Consult a document on Long-Term Planning for Market Expansion in Central California—which deals with many plans, goals, and actions—and you’ll find this segment: One specific program was to work with other construction trades and the Stockton-area schools to establish (the Academy)...a school within a school. It offers rigorous academic course work, relevant hands-on training, and career paths that are directly related to the construction trades. Students are now graduating from the Academy and going into the trades. Because of their experience and exposure to the trades, they are better prepared to enter and complete apprenticeship programs with basic, common-sense mechanical skills. The school sends reports to, and asks for input from, representatives of the construction trades. One obvious conclusion: This isn’t a sheet-metal-industry project. Rather, it involves wide participation by various construction trades. Yet contractors and sheet metal workers are fully involved. Matthew Smith, president of Smith Heating and Air Conditioning in Stockton, Calif., provides some detail. “There’s a respect between trades through the industry. I think we all see the benefits. “Our involvement in the program is not just about handing them a check. One thing we do is schedule field trips, when students come out to our shops to learn about the companies and everything that’s involved with working in the industry. “We also show them our accounting functions, our engineering functions, as well as the sheet metal departments, so they understand that there are career opportunities.” Such tours are designed to show Academy students that the work is not just about hanging duct work. “Getting involved in the trades is also about engineering, project management, accounting and clerical work; a lot of different kinds of processes with which these students could become involved— and go on to have great careers,” Smith says. Beyond the potential availability of Academy graduates as apprentices, the Stockton-area trades have elevated their profile in the community itself. “Obviously, our initial involvement in promoting the program was to raise awareness and hopefully promote individuals who were interested in getting into the trade,” Smith says. “But what we’ve seen is that is has brought a recognition of SMACNA and the sheet metal workers as being involved in the community and it has made a huge difference as far as work opportunities.” November 2017 PARTNERS IN PROGRESS



continued from page 11 construction pre-apprenticeship that provides learning opportunities for students interested in careers in mechanical construction, including plumbing, electrical, and HVAC. Courses taught in each career path were developed and evaluated by industry professionals, including an 85-member Advisory Board. “Every trade that we deal with is on that board. We took all of their advice developing the curriculum,” Wright says. Union representatives have always interfaced with high school programs to make students aware of opportunities in the building trades. They visit; they talk; they answer questions. According to Dennis Canevari, assistant business manager for SMART Local 104, District 2, the difference at the Academy is the degree of interest in a given audience. “In regular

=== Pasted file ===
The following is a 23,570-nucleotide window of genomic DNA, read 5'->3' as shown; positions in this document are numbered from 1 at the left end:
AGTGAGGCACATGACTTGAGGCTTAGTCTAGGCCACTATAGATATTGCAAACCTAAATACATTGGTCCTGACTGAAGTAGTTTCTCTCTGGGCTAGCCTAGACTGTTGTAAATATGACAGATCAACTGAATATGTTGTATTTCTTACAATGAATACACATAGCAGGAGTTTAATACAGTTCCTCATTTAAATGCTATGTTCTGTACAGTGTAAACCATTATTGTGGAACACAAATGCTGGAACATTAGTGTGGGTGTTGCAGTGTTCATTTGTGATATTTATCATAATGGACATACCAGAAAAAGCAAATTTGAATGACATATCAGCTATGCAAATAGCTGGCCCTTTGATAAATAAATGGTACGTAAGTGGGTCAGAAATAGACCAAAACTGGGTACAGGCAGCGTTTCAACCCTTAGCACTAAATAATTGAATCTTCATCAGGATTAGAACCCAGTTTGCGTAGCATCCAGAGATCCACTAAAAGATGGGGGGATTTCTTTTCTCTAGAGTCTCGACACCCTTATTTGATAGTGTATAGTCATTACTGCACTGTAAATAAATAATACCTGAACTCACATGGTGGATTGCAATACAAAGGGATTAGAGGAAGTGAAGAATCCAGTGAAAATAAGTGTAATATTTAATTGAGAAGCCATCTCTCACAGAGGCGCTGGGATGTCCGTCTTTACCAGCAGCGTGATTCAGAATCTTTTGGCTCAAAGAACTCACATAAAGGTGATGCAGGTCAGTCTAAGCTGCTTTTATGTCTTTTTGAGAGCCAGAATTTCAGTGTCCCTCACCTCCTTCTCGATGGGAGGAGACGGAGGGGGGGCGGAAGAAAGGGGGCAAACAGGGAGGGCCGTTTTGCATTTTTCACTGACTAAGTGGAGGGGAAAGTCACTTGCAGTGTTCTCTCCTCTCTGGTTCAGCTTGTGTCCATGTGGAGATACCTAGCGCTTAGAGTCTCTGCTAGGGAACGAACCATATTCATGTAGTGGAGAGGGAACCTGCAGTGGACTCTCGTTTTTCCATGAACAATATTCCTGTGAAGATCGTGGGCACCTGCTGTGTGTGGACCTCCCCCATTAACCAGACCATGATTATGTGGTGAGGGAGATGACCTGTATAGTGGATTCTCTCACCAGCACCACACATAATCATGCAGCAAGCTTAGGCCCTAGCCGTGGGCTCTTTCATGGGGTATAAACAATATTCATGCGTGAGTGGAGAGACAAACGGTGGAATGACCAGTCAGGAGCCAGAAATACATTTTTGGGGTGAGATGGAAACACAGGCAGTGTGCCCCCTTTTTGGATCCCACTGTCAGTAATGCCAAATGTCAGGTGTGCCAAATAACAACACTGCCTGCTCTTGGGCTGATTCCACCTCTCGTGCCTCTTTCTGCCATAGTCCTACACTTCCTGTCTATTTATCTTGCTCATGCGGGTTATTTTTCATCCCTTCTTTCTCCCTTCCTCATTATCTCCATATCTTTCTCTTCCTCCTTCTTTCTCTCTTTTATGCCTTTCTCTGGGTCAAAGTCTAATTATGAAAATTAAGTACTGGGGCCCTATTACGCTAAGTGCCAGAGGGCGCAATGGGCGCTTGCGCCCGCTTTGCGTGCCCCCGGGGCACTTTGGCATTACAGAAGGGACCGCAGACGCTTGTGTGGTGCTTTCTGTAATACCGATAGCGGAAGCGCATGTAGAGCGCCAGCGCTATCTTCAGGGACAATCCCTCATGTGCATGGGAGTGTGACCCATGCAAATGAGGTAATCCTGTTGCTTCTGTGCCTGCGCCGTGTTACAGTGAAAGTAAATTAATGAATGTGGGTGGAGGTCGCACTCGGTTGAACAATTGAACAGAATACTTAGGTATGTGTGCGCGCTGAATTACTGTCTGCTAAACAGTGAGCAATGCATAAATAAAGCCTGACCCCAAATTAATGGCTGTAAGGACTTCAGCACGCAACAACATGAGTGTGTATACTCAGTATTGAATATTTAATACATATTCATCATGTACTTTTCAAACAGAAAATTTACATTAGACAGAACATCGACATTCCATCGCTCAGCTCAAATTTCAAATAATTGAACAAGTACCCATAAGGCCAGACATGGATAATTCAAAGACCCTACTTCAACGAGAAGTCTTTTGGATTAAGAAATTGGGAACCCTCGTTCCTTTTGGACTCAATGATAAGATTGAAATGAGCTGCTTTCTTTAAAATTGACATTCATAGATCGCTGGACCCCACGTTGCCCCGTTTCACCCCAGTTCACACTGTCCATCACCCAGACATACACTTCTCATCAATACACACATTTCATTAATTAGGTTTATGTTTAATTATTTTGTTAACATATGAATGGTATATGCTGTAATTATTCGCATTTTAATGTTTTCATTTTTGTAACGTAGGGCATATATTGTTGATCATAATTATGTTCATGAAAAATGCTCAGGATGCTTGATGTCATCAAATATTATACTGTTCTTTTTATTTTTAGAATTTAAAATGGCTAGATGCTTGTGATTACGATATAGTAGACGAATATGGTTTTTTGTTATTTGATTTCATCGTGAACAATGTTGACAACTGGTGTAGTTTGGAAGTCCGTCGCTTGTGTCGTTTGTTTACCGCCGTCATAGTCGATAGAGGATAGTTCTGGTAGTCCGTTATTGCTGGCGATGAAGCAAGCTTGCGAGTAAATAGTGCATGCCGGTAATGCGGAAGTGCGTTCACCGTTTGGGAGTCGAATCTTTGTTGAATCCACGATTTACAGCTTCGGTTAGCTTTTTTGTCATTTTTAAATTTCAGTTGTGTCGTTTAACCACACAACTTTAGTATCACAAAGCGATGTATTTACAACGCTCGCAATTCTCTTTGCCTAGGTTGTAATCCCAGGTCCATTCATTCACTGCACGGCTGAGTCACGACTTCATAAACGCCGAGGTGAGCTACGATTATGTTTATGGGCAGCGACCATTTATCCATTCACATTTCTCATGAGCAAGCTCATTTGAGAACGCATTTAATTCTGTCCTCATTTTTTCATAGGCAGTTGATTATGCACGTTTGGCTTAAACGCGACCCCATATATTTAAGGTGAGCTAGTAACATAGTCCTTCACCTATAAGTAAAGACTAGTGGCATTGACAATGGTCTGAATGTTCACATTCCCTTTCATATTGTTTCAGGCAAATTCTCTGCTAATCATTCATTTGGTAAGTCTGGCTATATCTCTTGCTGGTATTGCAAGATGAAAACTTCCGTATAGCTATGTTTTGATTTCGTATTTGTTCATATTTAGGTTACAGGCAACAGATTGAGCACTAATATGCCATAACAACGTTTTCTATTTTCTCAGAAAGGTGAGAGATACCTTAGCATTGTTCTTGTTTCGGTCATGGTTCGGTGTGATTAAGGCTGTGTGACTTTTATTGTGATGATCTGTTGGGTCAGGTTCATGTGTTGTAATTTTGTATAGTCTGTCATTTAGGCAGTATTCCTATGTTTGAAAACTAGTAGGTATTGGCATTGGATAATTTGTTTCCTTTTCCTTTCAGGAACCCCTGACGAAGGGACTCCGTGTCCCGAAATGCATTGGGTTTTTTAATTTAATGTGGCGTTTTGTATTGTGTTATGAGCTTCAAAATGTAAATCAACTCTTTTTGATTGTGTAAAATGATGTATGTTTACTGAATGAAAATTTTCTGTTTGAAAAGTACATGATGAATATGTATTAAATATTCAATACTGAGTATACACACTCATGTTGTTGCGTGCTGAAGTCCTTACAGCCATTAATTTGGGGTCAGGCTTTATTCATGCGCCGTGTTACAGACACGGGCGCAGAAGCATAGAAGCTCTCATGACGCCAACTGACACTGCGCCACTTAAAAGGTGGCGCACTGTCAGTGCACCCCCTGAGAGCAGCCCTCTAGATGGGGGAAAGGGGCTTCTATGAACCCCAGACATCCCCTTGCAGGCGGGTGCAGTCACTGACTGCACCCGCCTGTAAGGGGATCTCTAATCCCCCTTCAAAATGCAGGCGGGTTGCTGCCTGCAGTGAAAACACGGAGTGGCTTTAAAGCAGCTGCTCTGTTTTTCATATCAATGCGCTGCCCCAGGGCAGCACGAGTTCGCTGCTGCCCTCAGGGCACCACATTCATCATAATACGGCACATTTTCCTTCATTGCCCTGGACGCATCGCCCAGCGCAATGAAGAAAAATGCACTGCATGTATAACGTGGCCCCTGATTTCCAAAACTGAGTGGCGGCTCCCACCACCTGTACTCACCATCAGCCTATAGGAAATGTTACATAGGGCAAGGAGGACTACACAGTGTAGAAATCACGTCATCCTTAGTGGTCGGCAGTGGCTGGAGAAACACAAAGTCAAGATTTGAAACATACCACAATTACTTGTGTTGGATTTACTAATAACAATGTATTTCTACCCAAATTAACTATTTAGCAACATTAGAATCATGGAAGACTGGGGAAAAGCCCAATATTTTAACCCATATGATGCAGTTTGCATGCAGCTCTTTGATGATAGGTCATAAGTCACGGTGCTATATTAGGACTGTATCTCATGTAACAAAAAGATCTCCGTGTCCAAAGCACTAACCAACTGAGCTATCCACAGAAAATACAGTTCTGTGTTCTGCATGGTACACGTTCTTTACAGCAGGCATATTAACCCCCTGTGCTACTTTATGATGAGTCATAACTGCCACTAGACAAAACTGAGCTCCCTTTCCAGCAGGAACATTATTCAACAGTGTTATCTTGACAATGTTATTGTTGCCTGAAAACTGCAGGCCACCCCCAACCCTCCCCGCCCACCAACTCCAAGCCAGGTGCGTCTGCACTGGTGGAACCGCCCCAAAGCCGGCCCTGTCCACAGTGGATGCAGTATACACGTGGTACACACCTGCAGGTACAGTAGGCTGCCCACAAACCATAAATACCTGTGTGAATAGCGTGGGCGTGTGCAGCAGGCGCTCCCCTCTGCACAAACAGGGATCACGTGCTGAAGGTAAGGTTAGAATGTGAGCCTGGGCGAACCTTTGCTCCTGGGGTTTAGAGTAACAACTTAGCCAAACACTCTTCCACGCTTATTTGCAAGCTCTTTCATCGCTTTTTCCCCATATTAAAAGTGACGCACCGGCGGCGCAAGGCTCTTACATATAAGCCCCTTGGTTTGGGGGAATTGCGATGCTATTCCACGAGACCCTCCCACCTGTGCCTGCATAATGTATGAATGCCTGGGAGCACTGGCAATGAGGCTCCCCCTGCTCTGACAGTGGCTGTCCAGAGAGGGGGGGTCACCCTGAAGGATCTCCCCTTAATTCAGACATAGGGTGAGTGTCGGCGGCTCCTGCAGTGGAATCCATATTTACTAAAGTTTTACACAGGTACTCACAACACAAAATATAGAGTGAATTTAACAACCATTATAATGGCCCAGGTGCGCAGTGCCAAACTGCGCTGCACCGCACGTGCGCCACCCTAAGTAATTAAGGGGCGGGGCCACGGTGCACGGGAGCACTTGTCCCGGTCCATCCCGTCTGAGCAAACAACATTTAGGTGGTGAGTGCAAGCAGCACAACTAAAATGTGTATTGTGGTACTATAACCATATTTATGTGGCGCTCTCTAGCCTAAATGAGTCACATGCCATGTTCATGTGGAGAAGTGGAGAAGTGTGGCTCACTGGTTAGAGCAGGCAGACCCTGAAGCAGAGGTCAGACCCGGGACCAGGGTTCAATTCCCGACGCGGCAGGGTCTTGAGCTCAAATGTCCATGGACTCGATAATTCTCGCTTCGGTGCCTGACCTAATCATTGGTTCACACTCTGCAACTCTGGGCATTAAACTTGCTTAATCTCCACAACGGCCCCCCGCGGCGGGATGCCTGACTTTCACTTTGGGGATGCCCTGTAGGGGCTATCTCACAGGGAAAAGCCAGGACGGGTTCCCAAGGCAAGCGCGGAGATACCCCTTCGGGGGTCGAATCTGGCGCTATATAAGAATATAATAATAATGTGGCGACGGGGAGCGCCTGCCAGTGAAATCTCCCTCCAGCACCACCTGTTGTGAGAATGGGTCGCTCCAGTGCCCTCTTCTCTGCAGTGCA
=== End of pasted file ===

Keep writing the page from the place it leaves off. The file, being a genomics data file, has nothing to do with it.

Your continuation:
high schools, you might get 10% that are interested,” he said. “When you go (to the Academy) and talk, 90% of the audience is interested. It’s a great thing for the industry, a great shopping place for candidates.” For Wright, the Academy isn’t about pushing a future in a trade at a student—no, not in the way that the focus on high-tech industries pushes college in standard high schools. He’s designed the Academy to be about unlocking the potential in each student to make a career choice that will enrich them. “They love working with their hands,” he claims, “but a lot of them just don’t know how. I’ve never seen kids who couldn’t be engaged in working with their hands, once someone shows them how to do it.” Indeed, students have been busy working with their hands. One project allowed students to aid in fundraising for the Academy by building sheds to sell in the community. Another project has been a 700-square-foot construction simulator with six bathrooms that will allow current—and future— students to install ductwork, water pipes, electrical fixtures, and more, then tear it out and install it again. Students also created REACH (Rehabilitative Environment Aimed at Challenging Homelessness) Facilities and the Habitable Urban Tent (HUT), an inexpensive housing solution for use in developing countries, cities, and areas hit by disasters. HUTs are 64-square-foot equilateral triangles with a special jointing system that makes them easy to assemble without special tools or labor. They are insulated, water-resistant, impactresistant, and contain a simple heating and cooling system, bed, and LED lighting. The project won Best in Class at the California State Fair. “These students have been inspired by their work at the Academy and are trying to solve a problem and give back,” Smith says. “I’ve talked to many students who say algebra and geometry make more sense because they can see how to use them,” Smith says. “You can see the students’ eyes light up. Many of those students have come back to me saying, ‘I like math again. I understand it.’” He attributes the Academy’s success to Wright’s vision in the beginning, motivation to work through all the hurdles, and passion for teaching. “He’s created the most incredible curriculum of anyone I’ve ever seen. Some of our graduates immediately have job offers with benefits,” Smith says.  Salimando is a Northern Virginia-based writer.